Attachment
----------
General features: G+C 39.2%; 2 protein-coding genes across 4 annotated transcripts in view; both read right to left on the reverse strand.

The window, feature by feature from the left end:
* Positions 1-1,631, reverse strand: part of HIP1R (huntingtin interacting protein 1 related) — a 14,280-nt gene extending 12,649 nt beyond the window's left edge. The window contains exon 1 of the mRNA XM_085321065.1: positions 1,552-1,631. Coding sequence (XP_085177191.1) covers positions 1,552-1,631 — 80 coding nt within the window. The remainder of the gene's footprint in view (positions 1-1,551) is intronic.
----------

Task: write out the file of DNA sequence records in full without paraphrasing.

General features: G+C 39.2%; 2 protein-coding genes across 4 annotated transcripts in view; both read right to left on the reverse strand.

The window, feature by feature from the left end:
* Positions 1-1,631, reverse strand: part of HIP1R (huntingtin interacting protein 1 related) — a 14,280-nt gene extending 12,649 nt beyond the window's left edge. The window contains exon 1 of the mRNA XM_085321065.1: positions 1,552-1,631. Coding sequence (XP_085177191.1) covers positions 1,552-1,631 — 80 coding nt within the window. The remainder of the gene's footprint in view (positions 1-1,551) is intronic.